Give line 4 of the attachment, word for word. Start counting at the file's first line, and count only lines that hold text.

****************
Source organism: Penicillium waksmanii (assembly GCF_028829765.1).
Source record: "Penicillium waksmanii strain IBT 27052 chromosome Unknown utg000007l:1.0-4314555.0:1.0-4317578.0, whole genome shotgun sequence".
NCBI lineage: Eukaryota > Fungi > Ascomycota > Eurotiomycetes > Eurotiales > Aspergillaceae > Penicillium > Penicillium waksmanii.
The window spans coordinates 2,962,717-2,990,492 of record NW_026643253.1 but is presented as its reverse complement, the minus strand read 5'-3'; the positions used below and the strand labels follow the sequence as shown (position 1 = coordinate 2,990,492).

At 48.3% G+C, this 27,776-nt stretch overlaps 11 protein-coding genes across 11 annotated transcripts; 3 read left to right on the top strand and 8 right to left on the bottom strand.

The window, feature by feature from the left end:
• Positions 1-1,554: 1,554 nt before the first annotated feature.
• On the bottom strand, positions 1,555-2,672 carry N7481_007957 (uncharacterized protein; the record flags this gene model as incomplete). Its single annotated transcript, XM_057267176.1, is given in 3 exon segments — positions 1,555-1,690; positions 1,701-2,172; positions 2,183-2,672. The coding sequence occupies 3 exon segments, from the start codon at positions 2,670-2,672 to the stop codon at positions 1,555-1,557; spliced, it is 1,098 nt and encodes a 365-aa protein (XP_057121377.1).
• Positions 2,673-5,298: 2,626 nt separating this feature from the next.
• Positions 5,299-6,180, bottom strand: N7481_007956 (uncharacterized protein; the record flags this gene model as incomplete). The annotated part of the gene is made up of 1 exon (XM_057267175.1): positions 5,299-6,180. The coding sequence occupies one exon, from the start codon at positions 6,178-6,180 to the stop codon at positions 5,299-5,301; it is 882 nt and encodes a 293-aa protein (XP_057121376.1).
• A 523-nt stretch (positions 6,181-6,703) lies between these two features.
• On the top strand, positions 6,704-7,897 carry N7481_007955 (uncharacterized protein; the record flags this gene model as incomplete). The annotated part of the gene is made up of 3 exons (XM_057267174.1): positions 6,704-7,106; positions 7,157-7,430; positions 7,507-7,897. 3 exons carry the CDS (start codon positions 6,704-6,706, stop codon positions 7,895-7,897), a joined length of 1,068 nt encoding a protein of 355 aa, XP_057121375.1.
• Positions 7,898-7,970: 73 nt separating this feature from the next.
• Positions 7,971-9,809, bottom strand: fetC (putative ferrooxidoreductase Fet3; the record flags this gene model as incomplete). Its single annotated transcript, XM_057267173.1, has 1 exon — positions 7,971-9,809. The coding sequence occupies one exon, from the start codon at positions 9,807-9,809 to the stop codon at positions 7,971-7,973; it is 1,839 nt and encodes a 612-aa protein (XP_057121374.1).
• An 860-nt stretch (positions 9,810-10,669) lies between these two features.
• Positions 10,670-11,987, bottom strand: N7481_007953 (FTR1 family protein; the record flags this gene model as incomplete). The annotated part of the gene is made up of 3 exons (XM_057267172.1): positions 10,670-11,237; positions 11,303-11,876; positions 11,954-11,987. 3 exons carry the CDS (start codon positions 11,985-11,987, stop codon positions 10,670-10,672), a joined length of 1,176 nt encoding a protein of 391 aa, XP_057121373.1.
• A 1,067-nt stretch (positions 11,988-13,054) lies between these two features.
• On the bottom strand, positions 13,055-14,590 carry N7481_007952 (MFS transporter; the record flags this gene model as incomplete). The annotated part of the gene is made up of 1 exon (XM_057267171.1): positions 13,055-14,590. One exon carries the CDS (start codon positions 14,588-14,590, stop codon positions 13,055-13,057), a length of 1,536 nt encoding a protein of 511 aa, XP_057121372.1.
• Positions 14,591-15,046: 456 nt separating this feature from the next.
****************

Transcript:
The window spans coordinates 2,962,717-2,990,492 of record NW_026643253.1 but is presented as its reverse complement, the minus strand read 5'-3'; the positions used below and the strand labels follow the sequence as shown (position 1 = coordinate 2,990,492).